CRS Panel Welcomes Crossovers, Spurns Country Litmus Test

No one bashed Faith Hill or Shania
Twain during the “Too Country? Too
Pop?” discussion at Country Radio
Seminar Thursday (March 1). In fact,
most speakers agreed that country acts
who find a pop audience are good for the
business as a whole.

“I don’t think country music should be
the only format on the planet to have
boundaries,” said singer and panelist
Collin Raye. “It stifles creativity.” Without mentioning “Murder On Music Row” by
name, Raye lamented the “fingerpointing” that the song had engendered within
the industry. “Old Hank [Williams] wasn’t traditional at the time,” Raye observed,
alluding to the song’s invocation of Williams as the essence of country. “He was
a rebel.”

Appearing on the discussion panel with Raye were Brad Paisley, newest
member of the Grand Ole Opry and an uncompromising advocate of traditional
country; Bill Macky, vice president of national promotion for MCA Records; Pam
Shane, media analyst; Gregg Swedborg, program director of KEEY, Minneapolis;
Joe Galante, chairman of the RCA Label Group; and Meg Stevens, program
director of WGAR, Cleveland.

Paisely began the discussion by defining what he believes country music is.
“[It’s] about honesty and reality,” he said. “Pop music focuses on the record,
country music on the song.” In addition, he noted, country has a sonic “texture
that’s not found in other places — steel guitars, fiddles, harmony vocals.”

While agreeing with Paisley about the primacy of lyrics in country music, Raye
differed about the sound. “I don’t think it has to do with anything sonically,” he
said. Demonstrating an encyclopedic knowledge of his subject matter, Raye
pointed out that Ray Price’s 1970 hit, “For the Good Times,” is “nothing but
orchestra” and a far cry from the shuffles and honky-tonk songs for which Price
became famous. Even so, Raye asserted, “he’s as country as cornbread.” Raye
also pointed out that Glen Campbell’s great hits of the 1960s “weren’t three-chord
country songs” but that Campbell was clearly stamped as a country artist.

Raye contrasted country’s music emphasis on coherent lyrics with the relative
unimportance of this feature in pop music. “What’s ’Strawberry Fields Forever’
about?” he asked rhetorically. “I don’t think even John Lennon knew. But it’s a
great record.”

Raye praised Garth Brooks for making country music look “cool” and appealing
to the young, even if it meant “smashing guitars” on his television specials. “By
enhancing his audience, it enhanced our business,” Raye asserted.

“We keep having this panel, don’t we,
guys?” Shane remarked, “and [this
time] we’re not screaming at each
other.” She counseled record and radio
executives to pay closer heed to their
consumers as they create and program
music. “Real people ain’t stupid. They
know when it’s good and when it relates
to their lives.”

All the programmers on the panel
concurred that Faith Hill’s high-profile
appearance on last week’s Grammy show was good for country music.
Swedborg said that every time a pop radio station in his market plays a Faith Hill
song, “it’s a three-minute advertisement for our station.” Instead of country
stations fretting that a song they’re playing will cross over to pop, he added,
“we’ve got to get our spins first.” In response to the question of why country
stations don’t program music by such older and revered artists as George Jones
and Merle Haggard, Swedborg said, “There’s a simple answer. Not enough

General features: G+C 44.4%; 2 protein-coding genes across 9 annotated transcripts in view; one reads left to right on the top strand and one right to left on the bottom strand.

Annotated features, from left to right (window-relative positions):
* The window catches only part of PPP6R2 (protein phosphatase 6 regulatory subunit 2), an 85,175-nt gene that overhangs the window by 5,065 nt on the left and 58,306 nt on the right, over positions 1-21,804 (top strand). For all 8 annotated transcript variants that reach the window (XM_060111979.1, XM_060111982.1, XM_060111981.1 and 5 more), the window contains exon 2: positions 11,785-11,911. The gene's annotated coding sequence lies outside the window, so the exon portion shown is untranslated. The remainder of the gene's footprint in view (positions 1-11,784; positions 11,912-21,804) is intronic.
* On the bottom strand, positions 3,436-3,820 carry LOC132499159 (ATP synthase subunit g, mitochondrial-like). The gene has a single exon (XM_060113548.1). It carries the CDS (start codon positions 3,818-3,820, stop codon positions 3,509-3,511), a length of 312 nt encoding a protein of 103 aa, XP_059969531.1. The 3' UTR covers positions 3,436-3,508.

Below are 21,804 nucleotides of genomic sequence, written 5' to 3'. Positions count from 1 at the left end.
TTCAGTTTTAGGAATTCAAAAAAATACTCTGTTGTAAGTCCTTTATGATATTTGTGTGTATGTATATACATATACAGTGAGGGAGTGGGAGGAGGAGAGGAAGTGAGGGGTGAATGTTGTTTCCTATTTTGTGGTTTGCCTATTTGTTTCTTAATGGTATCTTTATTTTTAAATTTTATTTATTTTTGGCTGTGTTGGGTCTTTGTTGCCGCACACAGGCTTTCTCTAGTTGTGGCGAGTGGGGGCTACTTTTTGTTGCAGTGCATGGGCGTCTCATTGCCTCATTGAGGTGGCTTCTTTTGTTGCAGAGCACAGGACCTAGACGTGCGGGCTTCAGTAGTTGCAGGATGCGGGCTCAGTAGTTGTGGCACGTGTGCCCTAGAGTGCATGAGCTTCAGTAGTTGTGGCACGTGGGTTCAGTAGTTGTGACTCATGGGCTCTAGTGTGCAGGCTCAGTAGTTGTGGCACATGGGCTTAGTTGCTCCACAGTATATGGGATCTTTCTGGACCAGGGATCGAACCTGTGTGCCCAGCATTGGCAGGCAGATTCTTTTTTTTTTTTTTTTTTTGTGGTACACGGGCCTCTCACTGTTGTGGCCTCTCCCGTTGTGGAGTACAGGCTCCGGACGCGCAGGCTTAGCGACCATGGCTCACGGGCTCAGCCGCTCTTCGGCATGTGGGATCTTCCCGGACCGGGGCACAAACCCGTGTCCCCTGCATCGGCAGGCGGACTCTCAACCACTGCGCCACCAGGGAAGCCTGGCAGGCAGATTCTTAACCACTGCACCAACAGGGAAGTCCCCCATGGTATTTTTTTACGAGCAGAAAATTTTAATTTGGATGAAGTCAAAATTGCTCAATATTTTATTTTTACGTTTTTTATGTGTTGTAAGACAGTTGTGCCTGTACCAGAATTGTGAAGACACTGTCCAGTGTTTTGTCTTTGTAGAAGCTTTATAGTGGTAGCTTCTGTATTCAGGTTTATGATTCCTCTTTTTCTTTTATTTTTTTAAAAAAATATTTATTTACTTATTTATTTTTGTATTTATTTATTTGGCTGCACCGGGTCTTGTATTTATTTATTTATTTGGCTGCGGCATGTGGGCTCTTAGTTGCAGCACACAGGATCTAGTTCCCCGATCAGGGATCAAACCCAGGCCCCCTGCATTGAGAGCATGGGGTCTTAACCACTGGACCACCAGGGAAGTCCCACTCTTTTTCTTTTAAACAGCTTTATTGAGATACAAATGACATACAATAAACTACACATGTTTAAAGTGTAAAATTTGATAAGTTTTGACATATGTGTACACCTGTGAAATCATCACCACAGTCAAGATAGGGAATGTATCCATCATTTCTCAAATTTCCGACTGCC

people want to hear it.”

Paisley said it particularly pains him to hear someone in authority say, “Man,
that’s a great record, but it’s too country.” “If it’s a great song, take a chance,” he
pleaded. “Who gives a crap about [what] research [says]?”

Raye voiced alarm that the industry is encouraging country songwriters to write
only upbeat and positive songs. He speculated that if young Merle Haggard tried
to break into the business today by playing an A&R person “Mama’s Hungry
Eyes,” he would be stopped after the first line and told, “That’s too sad.”
“Country music, I always thought, was supposed to be sad at times,” he said.
He maintained that ruling out songs about the sad side of life is “a bigger threat
to country music than [any particular kind of] instrumentation is.”

Crossing a country record over to pop radio isn’t something a record label
decides to do abitrarily or unilaterally, Galante said. “Before we try to cross
something over, we talk to the artist first.” And, he added dryly, “Aside from the
artistic side, there’s a side based on sales.”

Galante pointed out that country artists with crossover records have a far easier
time gaining national television exposure than acts that are popular only within
the country format. Remixing country songs to get a different sound, he
continued, simply acknowledges the reality that “pop, like country, has its own
needs … In the other world, [different] mixes come out on a regular basis.”

A speaker from the audience noted that there is little outcry about musical purity
within the industry if a country artist records and “countrifies” a pop hit. Raye
agreed, citing such examples as Mark Chesnutt’s cover of Aerosmith’s “I Don’t
Want to Miss a Thing,” the reworking of the original lyrics in Narvel Felts’ cover of
Dobie Gray’s “Drift Away” and Johnny Lee’s “Country Party” retrofitting of Ricky
Nelson’s “Garden Party.”

Summarizing his take on musical integrity, Paisley said, “I don’t have the recipe
for success, but I do have one for failure. It’s trying to please everybody.”

Raye offered this advice to those who would be arbiters of country music: “If it
works, and people like it, applaud it.”

Edward Morris is a veteran of country music journalism. He lives in Nashville, Tennessee, and is a frequent contributor to